Spiderman: No Way Home

5 min readDec 21, 2021


Tl;dr: NWH is a fun movie that’s nearly all fanservice on the level of Avengers: Endgame, with a dark and heartfelt story and a completely broken character arc. Worth the hype.

Or is it?

Classic Entertainment

Spiderman: No Way Home is such a fun movie. From start to finish, we had fun, witty, exciting, nostalgic moments scene after scene. It’s a nonstop train of completely engaging and meme-baiting humor. Holland and Zendaya once again shine with their chemistry and teenage bravado, clumsily finding their way into adulthood, and realizing that it’s not as amazing as they hoped it was.

NWH is also a really good coming of age story, hidden and buried under all the hype and frothing fan excitement. Spidey has to grapple with being entrusted with the responsibilities of a universe-saving hero, but fails to grasp his young and immature understanding of the world. In the climax, he faces the ramifications of his actions into adulthood if he doesn’t course correct. In the end he’s faced with a far more difficult position than the first time, where he chooses to be forgotten by literally everyone, allowing the MCU to soft reboot or otherwise adapt the character for the upcoming multiverse tomfoolery.

Spoilers, Hijinks and String Theory

no seriously heads up: SPOILER

Yeah so Andrew Garfield and Tobey Maguire are in this. It’s awesome. It’s so cool. We literally get 3 Spidermen. It’s awesome. I was squealing like a baby in the movie theater, machoism be damned.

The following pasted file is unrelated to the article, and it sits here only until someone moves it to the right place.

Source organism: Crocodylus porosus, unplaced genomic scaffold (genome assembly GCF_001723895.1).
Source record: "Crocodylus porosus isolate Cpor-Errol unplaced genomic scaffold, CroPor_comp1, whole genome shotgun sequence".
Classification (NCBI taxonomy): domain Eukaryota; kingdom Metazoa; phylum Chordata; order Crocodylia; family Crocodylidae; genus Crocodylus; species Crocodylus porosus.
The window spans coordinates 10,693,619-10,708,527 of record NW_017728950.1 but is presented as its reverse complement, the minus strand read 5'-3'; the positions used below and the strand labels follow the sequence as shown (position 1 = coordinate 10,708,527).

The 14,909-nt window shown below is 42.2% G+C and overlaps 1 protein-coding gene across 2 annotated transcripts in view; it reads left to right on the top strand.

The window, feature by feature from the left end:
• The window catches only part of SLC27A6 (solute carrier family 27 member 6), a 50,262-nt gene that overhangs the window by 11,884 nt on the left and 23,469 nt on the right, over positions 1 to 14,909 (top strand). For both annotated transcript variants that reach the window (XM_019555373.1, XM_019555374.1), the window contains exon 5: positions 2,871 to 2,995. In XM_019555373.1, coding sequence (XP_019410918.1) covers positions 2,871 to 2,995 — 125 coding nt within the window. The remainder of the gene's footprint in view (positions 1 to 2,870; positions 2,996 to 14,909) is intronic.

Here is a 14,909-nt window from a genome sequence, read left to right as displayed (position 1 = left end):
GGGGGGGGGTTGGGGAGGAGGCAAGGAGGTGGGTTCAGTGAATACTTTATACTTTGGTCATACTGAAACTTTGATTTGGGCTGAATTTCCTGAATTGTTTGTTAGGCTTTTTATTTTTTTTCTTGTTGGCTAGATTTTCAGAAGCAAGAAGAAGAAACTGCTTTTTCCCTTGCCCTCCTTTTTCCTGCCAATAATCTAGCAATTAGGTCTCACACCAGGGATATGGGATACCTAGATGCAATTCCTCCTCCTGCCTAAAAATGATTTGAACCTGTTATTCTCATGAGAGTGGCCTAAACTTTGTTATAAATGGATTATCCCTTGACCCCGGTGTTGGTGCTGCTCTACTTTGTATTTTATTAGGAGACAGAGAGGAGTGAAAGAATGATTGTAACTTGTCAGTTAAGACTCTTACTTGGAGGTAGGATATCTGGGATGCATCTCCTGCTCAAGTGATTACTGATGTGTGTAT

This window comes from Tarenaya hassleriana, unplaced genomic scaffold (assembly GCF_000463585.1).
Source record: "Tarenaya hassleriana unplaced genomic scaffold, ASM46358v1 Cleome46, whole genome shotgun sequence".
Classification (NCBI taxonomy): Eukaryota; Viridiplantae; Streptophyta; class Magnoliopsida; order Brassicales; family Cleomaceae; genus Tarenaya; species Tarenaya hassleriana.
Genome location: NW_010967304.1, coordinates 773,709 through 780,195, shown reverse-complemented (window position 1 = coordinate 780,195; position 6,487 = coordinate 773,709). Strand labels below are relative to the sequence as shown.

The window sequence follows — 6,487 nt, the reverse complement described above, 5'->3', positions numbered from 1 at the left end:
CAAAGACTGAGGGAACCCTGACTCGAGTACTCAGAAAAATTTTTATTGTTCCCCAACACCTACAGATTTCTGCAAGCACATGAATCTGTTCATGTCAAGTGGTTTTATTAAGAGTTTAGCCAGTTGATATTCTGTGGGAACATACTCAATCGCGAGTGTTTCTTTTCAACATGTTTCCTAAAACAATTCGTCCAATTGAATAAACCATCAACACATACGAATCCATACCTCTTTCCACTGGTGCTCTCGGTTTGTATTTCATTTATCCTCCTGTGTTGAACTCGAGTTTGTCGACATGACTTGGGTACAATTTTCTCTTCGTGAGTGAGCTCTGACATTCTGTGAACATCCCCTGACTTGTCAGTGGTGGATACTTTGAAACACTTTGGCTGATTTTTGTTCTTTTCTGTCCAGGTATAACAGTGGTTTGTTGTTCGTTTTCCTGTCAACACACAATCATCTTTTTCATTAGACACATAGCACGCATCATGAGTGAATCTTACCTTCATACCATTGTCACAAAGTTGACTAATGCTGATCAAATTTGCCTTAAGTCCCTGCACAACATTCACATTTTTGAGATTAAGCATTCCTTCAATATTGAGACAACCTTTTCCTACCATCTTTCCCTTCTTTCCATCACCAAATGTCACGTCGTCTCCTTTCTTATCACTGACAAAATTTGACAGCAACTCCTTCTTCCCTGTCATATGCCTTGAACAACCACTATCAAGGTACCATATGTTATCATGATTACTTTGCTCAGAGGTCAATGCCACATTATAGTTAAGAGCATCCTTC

NWH has the unique capability of narratively offering its protagonist actual examples of his future by presenting him with Garfield’s Spiderman, a self-proclaimed jaded and tired version of Spidey. One who’s failed his loved ones and lost a part of his mercy and humanity. This is the dark route for Holland’s Parker. On the other hand, you get the self-realized-and-redeemed-via-completed-trilogy Maguire Spidey. This Spiderman got to complete his character growth and his arc was completed. Garfield didn’t get a redemptive third film, and his overall story remained incomplete. This allowed NWH to fulfill Garfield’s Spidey arc as an added bonus.

It reminds me of how A24’s The Green Knight handled presenting the alternate futures for our protagonist. The Green Knight relies less on heavy-handed, action-dependent and exposition laden fan service to show us time and again that Sir Gawain had many routes to choose during his journey, and he ultimately followed the most honorable way forward that Gawain was capable of. There’s nothing else to say here, other than this parallel and unique story device present in both films.

Unfortunately, in a fateful last moment, Holland’s Spiderman comes this close to killing a villain and is stopped at the last second by Maguire’s Spiderman. It’s a… moment. And it sucks. It means that if Holland wasn’t stopped, his Spiderman was going to literally kill someone out of revenge. Sure, Maguire’s Spiderman also let someone fall to their death in his first film, but it’s not exactly the same as stabbing someone in the face. I didn’t like that this happened, because it robs Holland’s Spiderman of the character growth and decision to be better, and to adhere to the values that Aunt May tried to impress upon him.